Second Generation Innate Potato Gets FDA Safety Clearance
The United States Food and Drug Administration (FDA) has completed its food and feed safety assessment of the J.R. Simplot Company’s second generation of Innate® potatoes. It concluded that the Russet Burbank Generation 2 tubers are not materially different in composition, safety and other relevant parameters from any other potato or potato-derived food or feed currently on the market. Simplot will still need to complete its registration with the Environmental Protection Agency (EPA) for these potatoes before introducing them for sale in the US marketplace.
Ranked as one of the world’s largest producers of frozen french fries, Boise, Idaho, USA-headquartered Simplot supplies major fast food chains and foodservice operators around the world. Field trials of the potato were conducted from 2009-11 in eight states – Idaho, Washington, North Dakota, Florida, Indiana, Michigan, Nebraska and Wisconsin.
The FDA’s safety consultation was voluntarily requested by Simplot and comes shortly after the US Department of Agriculture also deregulated the same potatoes. These federal clearances involved a thorough technical review and a public comment period that drew the support of leading potato research universities in the United States and Europe.
Simplot says its second generation of Innate potatoes contain four benefits of relevance to growers, processors and consumers of spuds: less bruising and black spots; reduced asparagine; resistance to late blight pathogens; and enhanced cold storage capability. These benefits were achieved by adapting genes from wild and cultivated potatoes.
Academics consulted by Simplot estimate that the Innate late blight resistance trait could result in a 25-45% reduction in fungicide applications annually to control late blight. Reduced asparagine means that accumulation levels of acrylamide can be cut by up to 90 percent when these potatoes are cooked at high temperatures. In addition, lowered reducing sugars enable cold storage at 38°F for more than six months without the build-up of sugars, which maintains quality, and which cannot be achieved until today.
Based on these academic estimates, if all Russet Burbank potatoes in the United States had Innate Gen. 2 traits, it is estimated that potato waste (in-field, during storage, packing, retail and foodservice for fresh potatoes) could be reduced by 986 million pounds. In addition, CO2 emissions could be cut by 146 million pounds, water usage reduced by 17 billion gallons, and a total of 495,000 fewer pesticide acre-applications would be needed.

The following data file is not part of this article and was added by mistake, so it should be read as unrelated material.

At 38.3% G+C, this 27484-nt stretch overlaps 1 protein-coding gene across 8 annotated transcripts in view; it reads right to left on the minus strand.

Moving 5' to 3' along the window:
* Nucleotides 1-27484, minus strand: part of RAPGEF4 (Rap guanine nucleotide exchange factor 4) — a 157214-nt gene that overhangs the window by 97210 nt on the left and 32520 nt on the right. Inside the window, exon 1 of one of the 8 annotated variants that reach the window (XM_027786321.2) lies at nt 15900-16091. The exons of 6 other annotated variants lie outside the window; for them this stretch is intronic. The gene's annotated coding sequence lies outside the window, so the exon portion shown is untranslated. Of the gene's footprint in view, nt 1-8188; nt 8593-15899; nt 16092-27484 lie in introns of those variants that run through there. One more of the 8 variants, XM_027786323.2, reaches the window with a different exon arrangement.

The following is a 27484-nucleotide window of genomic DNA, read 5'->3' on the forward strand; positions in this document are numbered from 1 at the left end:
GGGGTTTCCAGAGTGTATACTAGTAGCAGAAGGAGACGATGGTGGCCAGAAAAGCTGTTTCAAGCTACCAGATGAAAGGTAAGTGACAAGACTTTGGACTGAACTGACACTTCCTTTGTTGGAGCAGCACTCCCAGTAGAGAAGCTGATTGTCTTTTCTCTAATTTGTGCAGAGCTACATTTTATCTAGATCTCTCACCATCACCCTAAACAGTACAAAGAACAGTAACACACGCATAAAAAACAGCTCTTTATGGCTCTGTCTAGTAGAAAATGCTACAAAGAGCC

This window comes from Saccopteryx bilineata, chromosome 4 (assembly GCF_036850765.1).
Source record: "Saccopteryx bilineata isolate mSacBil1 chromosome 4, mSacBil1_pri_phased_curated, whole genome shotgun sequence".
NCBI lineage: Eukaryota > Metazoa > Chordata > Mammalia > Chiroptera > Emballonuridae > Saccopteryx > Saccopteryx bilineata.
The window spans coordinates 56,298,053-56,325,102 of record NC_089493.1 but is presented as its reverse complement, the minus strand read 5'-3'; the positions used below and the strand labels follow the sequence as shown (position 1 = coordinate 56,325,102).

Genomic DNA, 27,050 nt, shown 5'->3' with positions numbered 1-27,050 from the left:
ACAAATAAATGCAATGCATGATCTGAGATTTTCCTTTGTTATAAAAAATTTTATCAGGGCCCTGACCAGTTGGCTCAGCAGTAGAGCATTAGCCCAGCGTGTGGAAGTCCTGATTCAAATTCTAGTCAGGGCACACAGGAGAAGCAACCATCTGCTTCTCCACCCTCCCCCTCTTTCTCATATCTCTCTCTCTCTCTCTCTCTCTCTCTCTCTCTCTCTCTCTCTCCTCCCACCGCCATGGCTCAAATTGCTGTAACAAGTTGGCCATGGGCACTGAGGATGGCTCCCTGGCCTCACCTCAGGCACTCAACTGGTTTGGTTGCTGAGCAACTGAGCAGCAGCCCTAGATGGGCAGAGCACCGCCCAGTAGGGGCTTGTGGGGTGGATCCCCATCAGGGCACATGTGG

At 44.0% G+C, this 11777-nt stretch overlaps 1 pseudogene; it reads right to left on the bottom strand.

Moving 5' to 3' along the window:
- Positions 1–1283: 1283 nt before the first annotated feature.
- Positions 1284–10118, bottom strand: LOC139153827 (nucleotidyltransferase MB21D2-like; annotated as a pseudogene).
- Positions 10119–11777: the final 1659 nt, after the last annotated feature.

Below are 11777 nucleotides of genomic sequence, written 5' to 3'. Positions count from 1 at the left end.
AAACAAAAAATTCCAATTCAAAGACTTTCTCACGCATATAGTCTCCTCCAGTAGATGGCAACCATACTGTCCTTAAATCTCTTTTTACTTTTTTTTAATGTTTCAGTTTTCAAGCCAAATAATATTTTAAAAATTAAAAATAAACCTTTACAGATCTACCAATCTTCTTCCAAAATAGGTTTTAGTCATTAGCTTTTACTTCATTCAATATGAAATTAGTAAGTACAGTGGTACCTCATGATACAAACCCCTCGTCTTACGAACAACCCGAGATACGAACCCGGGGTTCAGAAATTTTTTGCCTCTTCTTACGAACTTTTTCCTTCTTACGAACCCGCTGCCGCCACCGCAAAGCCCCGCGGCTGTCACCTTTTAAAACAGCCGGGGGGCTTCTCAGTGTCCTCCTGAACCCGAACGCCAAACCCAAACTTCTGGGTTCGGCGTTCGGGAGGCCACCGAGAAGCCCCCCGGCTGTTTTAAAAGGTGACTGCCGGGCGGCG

“The Innate Gen. 2 potato is a major advancement in the potato industry,” said Duane Grant, potato farmer and owner of Grant 4D Farms in Rupert, Idaho. “Late blight disease can and does wreak havoc on organic and conventional potato crops, and now we have an effective solution that should reduce fungicide use and reduce the millions of pounds of wasted potatoes each year.”
Late blight, the disease responsible for the historic Irish potato famine, is caused by a fungus-like pathogen and still has the potential to devastate world potato crops. Innate Gen. 2 potatoes contain a gene from a South American wild potato species that provides natural resistance to certain strains of the pathogen.
“We’re excited to continue momentum on our Innate technology platform,” said Haven Baker, vice president and general manager of Simplot Plant Sciences. “In our first two generations we have addressed the issues of plant disease, health and quality by harnessing the strongest traits within the potato family, and we’re now set to address global potato challenges.”
Simplot, having invested a good deal of time and money developing the tuber, is hopeful that the resulting neutralization of the acrylamide danger during high-heat frying will win the confidence of industrial buyers and consumers alike. It emphasizes that the potato does not contain genes from other species, which is the case with other genetically modified crops.
There will be no promotion, distribution or sale of these potatoes until they are registered by the EPA. After that takes place, it will remain to be seen if quick service restaurant chains and other food companies will accept the Innate potato.